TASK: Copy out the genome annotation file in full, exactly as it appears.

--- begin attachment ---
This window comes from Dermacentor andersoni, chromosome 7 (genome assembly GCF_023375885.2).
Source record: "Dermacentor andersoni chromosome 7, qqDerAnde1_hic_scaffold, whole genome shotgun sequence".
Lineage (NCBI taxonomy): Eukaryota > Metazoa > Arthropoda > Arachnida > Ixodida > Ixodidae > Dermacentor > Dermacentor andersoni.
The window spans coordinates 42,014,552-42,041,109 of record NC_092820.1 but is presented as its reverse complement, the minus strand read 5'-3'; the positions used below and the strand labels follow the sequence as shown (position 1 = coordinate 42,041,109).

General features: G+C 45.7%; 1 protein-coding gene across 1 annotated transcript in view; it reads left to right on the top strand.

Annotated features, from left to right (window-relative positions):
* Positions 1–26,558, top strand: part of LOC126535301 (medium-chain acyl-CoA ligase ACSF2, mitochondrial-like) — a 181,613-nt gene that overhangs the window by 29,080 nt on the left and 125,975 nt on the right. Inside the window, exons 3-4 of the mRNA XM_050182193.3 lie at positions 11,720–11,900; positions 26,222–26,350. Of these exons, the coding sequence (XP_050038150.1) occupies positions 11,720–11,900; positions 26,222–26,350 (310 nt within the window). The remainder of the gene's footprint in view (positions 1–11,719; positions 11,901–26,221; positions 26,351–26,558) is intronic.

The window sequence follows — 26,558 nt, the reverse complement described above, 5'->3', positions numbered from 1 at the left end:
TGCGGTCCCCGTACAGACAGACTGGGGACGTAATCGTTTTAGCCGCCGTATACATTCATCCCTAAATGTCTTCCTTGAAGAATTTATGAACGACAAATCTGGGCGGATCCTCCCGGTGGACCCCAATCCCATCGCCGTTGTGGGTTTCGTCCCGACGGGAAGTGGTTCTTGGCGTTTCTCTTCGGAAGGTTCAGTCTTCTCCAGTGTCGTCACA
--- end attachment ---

This window comes from Dermacentor andersoni, chromosome 7 (genome assembly GCF_023375885.2).
Source record: "Dermacentor andersoni chromosome 7, qqDerAnde1_hic_scaffold, whole genome shotgun sequence".
Lineage (NCBI taxonomy): Eukaryota > Metazoa > Arthropoda > Arachnida > Ixodida > Ixodidae > Dermacentor > Dermacentor andersoni.
The window spans coordinates 42,014,552-42,041,109 of record NC_092820.1 but is presented as its reverse complement, the minus strand read 5'-3'; the positions used below and the strand labels follow the sequence as shown (position 1 = coordinate 42,041,109).

General features: G+C 45.7%; 1 protein-coding gene across 1 annotated transcript in view; it reads left to right on the top strand.

Annotated features, from left to right (window-relative positions):
* Positions 1–26,558, top strand: part of LOC126535301 (medium-chain acyl-CoA ligase ACSF2, mitochondrial-like) — a 181,613-nt gene that overhangs the window by 29,080 nt on the left and 125,975 nt on the right. Inside the window, exons 3-4 of the mRNA XM_050182193.3 lie at positions 11,720–11,900; positions 26,222–26,350. Of these exons, the coding sequence (XP_050038150.1) occupies positions 11,720–11,900; positions 26,222–26,350 (310 nt within the window). The remainder of the gene's footprint in view (positions 1–11,719; positions 11,901–26,221; positions 26,351–26,558) is intronic.

The window sequence follows — 26,558 nt, the reverse complement described above, 5'->3', positions numbered from 1 at the left end:
TGCGGTCCCCGTACAGACAGACTGGGGACGTAATCGTTTTAGCCGCCGTATACATTCATCCCTAAATGTCTTCCTTGAAGAATTTATGAACGACAAATCTGGGCGGATCCTCCCGGTGGACCCCAATCCCATCGCCGTTGTGGGTTTCGTCCCGACGGGAAGTGGTTCTTGGCGTTTCTCTTCGGAAGGTTCAGTCTTCTCCAGTGTCGTCACA